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December 11, 2012, Tuesday

Dashed hopes for constitution

Turkey has been holding its breath to have a civilian and democratic constitution since the Constitutional Reconciliation Commission, which was established with huge expectations and high motivation, started its work last year.

 Although the commission set the goal of completing its task by the end of 2012, it now seems like it will continue until May 2013.

Taha Akyol from Hürriyet says it is obvious that the people’s hopes for a new constitution have been increasingly diminishing. But what we need to focus on now is the question of why we’ve failed to have a new constitution even though everyone approves and wants this and we have Cemil Çiçek, a respected, reasonable and politically mature parliament speaker, leading the commission. Akyol says: “Is it the military or the judiciary that is hampering the drafting process? Are nongovernmental organizations reacting against the new constitution? No. There is only one reason behind our failure to draft a new constitution: Our conflicting political culture. We expect the political parties that turn every parliamentary group meeting on Tuesday into demonstrations of power to draft a constitution that they, as well as the public, will all come to a consensus on. This seems almost impossible.”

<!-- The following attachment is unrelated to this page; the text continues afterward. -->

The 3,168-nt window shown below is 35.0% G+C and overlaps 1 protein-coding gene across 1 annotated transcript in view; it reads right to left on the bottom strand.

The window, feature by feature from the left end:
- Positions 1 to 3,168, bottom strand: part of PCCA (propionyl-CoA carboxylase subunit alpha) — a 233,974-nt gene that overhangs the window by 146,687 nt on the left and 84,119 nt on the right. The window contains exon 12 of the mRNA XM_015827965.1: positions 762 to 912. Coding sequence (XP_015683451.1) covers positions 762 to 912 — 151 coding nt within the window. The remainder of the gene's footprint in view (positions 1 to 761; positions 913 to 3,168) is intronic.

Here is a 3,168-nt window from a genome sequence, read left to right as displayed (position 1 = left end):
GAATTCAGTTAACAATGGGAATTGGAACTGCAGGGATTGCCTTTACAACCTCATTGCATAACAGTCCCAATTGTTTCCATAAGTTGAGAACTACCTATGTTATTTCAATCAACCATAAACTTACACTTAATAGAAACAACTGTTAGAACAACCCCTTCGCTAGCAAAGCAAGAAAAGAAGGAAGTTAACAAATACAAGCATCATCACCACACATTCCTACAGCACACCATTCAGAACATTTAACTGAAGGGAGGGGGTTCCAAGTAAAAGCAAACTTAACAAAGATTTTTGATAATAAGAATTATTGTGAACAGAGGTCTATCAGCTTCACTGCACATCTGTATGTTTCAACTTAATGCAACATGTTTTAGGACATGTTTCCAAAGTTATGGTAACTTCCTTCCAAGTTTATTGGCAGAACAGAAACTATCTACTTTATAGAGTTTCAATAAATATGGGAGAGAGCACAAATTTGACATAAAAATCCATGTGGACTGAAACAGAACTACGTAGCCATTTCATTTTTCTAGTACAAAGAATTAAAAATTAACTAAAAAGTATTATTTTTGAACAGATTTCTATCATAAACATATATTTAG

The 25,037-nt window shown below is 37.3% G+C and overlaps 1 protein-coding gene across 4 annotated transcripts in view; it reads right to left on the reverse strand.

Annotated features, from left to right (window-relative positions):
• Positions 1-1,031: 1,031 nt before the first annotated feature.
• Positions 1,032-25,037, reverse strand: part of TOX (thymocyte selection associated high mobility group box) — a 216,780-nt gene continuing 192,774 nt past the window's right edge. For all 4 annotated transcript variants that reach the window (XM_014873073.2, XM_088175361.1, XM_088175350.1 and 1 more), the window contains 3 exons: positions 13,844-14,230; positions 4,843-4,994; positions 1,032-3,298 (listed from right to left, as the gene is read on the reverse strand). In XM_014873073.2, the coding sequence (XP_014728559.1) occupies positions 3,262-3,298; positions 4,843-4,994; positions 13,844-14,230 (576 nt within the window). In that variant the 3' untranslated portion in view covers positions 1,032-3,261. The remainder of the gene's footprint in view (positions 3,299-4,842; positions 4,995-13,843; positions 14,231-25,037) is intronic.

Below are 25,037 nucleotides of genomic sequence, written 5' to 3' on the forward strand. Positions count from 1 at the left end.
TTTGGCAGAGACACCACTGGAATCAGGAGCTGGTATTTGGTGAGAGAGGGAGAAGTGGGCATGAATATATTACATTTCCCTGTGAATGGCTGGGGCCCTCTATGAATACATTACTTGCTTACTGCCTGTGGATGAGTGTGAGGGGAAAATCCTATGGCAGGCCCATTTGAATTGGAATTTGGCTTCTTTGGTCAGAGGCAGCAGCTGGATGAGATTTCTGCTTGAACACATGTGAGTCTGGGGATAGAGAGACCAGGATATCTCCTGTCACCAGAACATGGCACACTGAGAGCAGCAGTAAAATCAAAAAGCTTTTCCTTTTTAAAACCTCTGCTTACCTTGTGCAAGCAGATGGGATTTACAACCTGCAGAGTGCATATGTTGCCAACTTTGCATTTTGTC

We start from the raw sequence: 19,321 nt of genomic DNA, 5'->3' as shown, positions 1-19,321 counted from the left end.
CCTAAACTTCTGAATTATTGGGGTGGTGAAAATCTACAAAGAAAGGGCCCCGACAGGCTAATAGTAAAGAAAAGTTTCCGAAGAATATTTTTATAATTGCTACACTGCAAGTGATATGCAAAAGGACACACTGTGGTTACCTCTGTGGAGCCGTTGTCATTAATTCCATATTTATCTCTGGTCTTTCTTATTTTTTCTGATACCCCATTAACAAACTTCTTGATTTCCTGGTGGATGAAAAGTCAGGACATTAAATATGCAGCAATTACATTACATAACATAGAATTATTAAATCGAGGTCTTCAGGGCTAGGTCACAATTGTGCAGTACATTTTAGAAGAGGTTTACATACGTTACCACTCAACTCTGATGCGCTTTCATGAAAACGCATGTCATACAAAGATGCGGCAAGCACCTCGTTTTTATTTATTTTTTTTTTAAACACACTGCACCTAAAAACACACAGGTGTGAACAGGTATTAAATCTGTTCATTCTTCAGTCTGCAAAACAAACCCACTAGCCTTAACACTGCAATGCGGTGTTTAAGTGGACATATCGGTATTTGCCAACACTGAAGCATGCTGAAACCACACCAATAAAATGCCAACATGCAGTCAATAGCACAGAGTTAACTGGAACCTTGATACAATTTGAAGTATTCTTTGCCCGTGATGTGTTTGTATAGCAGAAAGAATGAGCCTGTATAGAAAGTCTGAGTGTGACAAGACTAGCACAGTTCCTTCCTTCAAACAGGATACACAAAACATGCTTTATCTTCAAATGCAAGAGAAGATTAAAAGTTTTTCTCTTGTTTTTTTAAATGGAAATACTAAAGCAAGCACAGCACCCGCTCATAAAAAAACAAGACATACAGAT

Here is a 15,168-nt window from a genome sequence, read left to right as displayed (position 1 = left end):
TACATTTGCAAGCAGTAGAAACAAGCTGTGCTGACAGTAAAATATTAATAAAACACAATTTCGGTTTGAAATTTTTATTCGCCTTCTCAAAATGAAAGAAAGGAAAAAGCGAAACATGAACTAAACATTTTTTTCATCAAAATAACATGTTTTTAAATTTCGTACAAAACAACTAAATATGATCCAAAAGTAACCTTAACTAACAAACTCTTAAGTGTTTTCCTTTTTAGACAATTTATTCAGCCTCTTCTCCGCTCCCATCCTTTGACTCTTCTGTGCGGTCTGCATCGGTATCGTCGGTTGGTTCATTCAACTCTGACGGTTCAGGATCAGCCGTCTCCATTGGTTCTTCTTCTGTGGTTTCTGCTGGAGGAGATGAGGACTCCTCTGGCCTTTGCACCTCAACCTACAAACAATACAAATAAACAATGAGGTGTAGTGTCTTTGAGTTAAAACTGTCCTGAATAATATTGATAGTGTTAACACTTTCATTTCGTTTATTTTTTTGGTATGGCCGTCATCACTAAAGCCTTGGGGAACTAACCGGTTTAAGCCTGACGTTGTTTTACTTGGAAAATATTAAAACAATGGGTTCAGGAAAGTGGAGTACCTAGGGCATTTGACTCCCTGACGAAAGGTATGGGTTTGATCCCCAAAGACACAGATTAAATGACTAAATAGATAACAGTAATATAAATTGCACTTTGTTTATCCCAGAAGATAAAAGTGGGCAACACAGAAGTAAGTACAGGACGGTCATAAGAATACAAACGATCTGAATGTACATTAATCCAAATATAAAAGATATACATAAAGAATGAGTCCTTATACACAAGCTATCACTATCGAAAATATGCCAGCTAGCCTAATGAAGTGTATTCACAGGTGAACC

Akyol adds that constitutional historians often speak of two typical examples: One is the endless fights over the constitution in France, where the country’s regime was changed five times after the revolution and 16 “constitutional crises” were witnessed in the country. The other example is the US Constitution, which was drafted in 1787 with a consensus among all states within the country and has been preserved with only small amendments made so far. That said, our nature can be said to be similar to the one of France and our problem has mainly to do with our country’s social-cultural process of evolution.

It is a sin to miss out on an opportunity to draft a constitution without any pressure from the military for the first time in our country, Sabah’s Mehmet Barlas says. Of course the ruling party is responsible for the failure of drafting a new constitution. But the conflicting nature of our politics has a greater responsibility. Our dream for a brand new constitution will only come true if we start choosing reconciliatory language instead of conflicting language and tolerance instead of intolerance, he notes.

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